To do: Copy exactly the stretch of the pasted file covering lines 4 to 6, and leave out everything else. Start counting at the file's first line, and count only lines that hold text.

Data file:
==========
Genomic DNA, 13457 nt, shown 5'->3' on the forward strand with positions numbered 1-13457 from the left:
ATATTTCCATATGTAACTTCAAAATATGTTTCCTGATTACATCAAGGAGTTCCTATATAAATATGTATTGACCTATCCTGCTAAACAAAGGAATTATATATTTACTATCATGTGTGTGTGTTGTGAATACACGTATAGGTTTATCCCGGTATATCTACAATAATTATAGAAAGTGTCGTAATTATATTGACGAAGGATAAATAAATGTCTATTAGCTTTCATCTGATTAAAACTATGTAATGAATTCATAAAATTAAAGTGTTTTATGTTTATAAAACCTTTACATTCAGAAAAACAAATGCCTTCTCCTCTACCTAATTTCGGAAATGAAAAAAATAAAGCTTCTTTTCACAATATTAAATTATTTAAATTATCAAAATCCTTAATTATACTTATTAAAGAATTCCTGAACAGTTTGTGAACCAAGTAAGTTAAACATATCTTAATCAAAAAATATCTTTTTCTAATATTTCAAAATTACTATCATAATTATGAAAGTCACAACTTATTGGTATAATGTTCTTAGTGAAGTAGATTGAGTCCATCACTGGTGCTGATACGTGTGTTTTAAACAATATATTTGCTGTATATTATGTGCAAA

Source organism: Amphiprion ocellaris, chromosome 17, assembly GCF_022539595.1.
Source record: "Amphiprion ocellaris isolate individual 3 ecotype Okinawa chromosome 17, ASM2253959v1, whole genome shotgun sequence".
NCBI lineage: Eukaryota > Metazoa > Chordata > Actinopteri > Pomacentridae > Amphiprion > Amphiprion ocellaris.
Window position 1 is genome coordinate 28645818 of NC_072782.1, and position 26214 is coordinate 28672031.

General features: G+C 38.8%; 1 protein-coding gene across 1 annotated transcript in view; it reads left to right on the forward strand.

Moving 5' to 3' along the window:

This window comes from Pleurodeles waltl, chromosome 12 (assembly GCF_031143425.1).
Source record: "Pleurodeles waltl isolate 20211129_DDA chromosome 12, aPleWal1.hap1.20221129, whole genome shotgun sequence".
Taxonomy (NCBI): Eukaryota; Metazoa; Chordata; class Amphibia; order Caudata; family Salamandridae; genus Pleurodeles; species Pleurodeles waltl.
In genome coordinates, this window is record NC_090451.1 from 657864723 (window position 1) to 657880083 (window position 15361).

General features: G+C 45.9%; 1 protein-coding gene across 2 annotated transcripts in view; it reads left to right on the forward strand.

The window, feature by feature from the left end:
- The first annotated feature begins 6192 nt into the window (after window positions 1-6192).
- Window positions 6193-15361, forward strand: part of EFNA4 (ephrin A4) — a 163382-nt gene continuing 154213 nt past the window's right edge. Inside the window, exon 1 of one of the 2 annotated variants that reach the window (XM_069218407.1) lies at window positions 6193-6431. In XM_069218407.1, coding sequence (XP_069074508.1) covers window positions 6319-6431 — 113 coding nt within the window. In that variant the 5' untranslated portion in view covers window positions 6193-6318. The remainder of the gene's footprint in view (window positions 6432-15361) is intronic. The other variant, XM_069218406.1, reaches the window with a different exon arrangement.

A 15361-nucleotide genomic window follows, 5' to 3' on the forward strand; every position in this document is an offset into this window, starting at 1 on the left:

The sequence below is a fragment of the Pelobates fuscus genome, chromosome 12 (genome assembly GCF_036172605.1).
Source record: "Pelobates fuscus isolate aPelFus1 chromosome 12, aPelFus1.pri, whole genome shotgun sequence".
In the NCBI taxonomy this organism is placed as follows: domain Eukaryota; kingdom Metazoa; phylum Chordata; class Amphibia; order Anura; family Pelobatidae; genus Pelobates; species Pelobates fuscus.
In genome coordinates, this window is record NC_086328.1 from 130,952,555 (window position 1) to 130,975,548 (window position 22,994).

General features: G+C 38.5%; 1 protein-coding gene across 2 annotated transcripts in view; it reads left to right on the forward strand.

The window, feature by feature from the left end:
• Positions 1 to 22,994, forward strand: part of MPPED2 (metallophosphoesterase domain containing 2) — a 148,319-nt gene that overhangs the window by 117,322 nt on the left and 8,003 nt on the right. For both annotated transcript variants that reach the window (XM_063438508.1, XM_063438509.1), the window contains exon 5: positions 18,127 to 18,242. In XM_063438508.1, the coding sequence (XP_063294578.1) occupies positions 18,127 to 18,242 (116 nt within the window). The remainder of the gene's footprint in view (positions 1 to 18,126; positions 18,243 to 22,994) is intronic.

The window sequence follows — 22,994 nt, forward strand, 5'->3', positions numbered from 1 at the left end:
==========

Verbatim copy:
Source record: "Amphiprion ocellaris isolate individual 3 ecotype Okinawa chromosome 17, ASM2253959v1, whole genome shotgun sequence".
NCBI lineage: Eukaryota > Metazoa > Chordata > Actinopteri > Pomacentridae > Amphiprion > Amphiprion ocellaris.
Window position 1 is genome coordinate 28645818 of NC_072782.1, and position 26214 is coordinate 28672031.